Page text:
Hackers hijack crypto YouTube accounts to post scamming videos

Crypto YouTubers have been the latest victims of hacking attacks. Several YouTube accounts dealing in the crypto niche were targeted on January 23, as hackers hijacked the accounts and posted unauthorized videos.

The hackers’ objective was financial extortion by directing followers of these accounts to send crypto to a wallet address owned by the hacker.

Several YouTube accounts were targeted

The details of the hack were reported on Twitter, noting that the hackers were marketing a false crypto giveaway scam. The targeted accounts include Crypto Banter, Ivan on Tech, Altcoin buzz, Box Mining, Floyd Mayweather, etc.

The unauthorized videos attached a Binance Smart Chain wallet address to which unsuspecting viewers would receive the funds. At the time of writing, the wallet address had made 11 transactions valued at over $900.

The Box Mining YouTube channel owner, Michael Gu, stated that an unauthorized video was posted to the channel, but he managed to delete it within two minutes. However, he noted that the video had already received views and comments.

The founder and CEO of Altcoin Buzz, Shash Gupta, also added that an unauthorized video was posted on the YouTube channel at around 1 AM Singapore time. Gupta added that contacting YouTube will help understand the occurrences and prevent further attacks.

Uncertainty on what caused the breach

A post on Reddit suggested that the hackers could have gained access to the YouTube accounts through a SIM swap. This allowed them to bypass multi-factor authentication (MFA). The post noted that the message on all the hacker videos was the same urging users to send their cryptocurrencies to the provided wallet and receive a new coin called OWCY.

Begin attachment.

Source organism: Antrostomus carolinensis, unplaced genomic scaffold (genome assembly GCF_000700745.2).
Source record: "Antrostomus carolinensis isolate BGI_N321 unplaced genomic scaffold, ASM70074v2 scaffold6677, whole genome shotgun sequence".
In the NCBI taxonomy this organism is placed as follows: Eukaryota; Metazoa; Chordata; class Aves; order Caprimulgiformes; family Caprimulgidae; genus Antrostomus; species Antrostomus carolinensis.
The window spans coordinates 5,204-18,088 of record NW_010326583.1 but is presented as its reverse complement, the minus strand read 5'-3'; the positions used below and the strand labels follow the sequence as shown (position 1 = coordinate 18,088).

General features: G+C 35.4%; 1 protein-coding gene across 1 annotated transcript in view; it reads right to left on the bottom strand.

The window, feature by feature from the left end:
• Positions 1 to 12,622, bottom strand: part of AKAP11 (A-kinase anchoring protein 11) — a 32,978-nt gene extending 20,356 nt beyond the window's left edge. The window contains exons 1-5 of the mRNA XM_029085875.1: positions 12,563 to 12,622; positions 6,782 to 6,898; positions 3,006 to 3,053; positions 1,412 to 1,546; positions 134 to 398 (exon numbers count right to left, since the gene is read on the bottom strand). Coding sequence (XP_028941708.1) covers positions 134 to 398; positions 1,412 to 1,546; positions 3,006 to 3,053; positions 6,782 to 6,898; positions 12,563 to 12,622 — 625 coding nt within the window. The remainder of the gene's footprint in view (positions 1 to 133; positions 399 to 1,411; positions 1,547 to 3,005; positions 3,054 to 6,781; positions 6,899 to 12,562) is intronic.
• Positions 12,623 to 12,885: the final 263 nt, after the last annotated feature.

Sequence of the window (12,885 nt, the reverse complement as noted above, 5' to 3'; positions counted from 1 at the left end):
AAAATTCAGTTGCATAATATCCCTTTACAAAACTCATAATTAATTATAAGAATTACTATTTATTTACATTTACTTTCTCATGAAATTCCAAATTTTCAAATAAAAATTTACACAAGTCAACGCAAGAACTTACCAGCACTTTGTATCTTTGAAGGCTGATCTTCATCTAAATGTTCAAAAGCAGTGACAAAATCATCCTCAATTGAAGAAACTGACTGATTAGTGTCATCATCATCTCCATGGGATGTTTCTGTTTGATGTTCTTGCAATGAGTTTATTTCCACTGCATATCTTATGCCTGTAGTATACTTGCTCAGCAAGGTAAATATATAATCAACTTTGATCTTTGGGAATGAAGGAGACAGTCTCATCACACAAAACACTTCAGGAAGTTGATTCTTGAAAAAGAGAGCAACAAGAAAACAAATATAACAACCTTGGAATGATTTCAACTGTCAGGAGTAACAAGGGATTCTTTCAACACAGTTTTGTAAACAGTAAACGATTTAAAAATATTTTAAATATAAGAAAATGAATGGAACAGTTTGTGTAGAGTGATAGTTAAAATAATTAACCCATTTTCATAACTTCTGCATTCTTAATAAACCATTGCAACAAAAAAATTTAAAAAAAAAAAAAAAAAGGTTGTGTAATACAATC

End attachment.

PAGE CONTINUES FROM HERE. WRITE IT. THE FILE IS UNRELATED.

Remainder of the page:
However, Box Mining’s Gu noted that chances of the breach resulting from a SIM swap attack were very low. He said that he did not receive any notifications from Google on new logins on his account. He also noted that he did not lose access to his phone, which is mostly the case when SIM swap attacks are done.

Gu also added that he had conducted an internal sweep and did not detect any viruses or vulnerabilities that could have allowed hackers to gain access to his accounts. However, he detected a login to the brand account from the Philippines. “Very likely this is either a hack on YouTube side or a rogue employee. That’s how they got so many people at the same time,” he concluded.

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